Already contending with a tense geopolitical backdrop, there is an urgent need for countries in Asia to cooperate, if not harmonise on cyber security issues and reduce their respective vulnerabilities.
There is no escaping the fact that over the past ten years the Asia-Pacific region has increasingly become a global point of strategic interest and competition. While the United States has renewed its economic and military focus in the region, China has rapidly modernised and expanded its military forces, and tested the boundaries of international norms in the South and East China Seas. Both countries seek to influence nations in the region in order to gain greatest access to Asia’s rapidly expanding markets
Set against this evolving strategic landscape, the Asia-Pacific has undergone tremendous political transformation and social change. The development of cyberspace and the information and communications technology (ICT) that powers it has proven to be an integral part of the region’s socioeconomic growth.
The online environment is also rapidly growing in importance as an avenue for political and social expression in Asian societies. But technological development in the region varies dramatically. It is home to some of the world’s least networked countries, such as Myanmar (1.1% internet penetration) and Cambodia (4.9%) plus some of the most networked, including South Korea (84.1%) and Japan (79.1s%). It also encompasses burgeoning ICT markets such as China and India. Although increasing connectivity has generated undeniable benefits, it has also created new vulnerabilities for governments and the private sector in the areas of national security and online crime. These tensions have manifested differently according to each state’s domestic context.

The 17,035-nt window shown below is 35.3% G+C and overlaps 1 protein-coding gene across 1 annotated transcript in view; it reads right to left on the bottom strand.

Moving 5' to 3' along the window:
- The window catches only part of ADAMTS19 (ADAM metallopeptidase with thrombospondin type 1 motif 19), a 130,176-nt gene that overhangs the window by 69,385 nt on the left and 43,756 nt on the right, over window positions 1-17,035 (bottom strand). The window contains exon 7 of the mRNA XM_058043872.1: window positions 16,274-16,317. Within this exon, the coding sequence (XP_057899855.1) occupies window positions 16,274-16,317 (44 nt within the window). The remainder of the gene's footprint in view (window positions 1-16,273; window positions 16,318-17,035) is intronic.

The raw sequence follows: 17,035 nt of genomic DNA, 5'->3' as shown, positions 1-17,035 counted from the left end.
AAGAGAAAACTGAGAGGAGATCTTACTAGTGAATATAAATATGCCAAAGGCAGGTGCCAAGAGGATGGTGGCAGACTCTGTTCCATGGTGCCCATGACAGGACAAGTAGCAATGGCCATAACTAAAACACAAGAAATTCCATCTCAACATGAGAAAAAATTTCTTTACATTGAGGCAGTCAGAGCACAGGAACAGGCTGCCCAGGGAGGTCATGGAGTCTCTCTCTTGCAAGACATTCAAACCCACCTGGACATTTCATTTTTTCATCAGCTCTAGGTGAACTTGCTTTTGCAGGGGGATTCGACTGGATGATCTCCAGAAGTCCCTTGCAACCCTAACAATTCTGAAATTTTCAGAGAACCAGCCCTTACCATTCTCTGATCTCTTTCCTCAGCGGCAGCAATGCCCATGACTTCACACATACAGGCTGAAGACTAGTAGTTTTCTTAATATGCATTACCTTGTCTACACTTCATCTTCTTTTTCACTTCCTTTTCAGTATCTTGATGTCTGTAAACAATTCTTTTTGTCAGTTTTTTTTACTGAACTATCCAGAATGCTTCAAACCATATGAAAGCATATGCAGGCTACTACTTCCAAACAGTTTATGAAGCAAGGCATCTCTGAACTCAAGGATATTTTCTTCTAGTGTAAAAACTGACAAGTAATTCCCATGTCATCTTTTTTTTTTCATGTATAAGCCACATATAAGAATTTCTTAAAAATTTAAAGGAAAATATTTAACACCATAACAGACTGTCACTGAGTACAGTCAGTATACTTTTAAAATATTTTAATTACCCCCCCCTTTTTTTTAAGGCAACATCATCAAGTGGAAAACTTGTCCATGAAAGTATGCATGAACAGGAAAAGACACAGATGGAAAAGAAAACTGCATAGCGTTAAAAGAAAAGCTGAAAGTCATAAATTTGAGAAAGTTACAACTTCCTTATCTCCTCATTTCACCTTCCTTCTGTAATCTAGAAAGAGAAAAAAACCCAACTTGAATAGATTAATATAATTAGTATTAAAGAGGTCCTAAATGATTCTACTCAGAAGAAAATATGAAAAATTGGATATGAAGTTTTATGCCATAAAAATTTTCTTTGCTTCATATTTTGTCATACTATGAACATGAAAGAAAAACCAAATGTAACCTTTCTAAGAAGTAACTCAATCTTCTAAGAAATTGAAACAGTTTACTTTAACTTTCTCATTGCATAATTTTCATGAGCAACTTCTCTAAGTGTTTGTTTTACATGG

Although increasing connectivity has generated undeniable benefits, it has also created new vulnerabilities for governments and the private sector in the areas of national security and online crime. These tensions have manifested differently according to each state’s domestic context. In an environment such as cyberspace where gains are high, the probability of capture is low and deniability rules, many different economic and political confrontations are playing out simultaneously. A by-product of this tension has been a rise in the number of countries that have acquired or are seeking offensive cyber capabilities.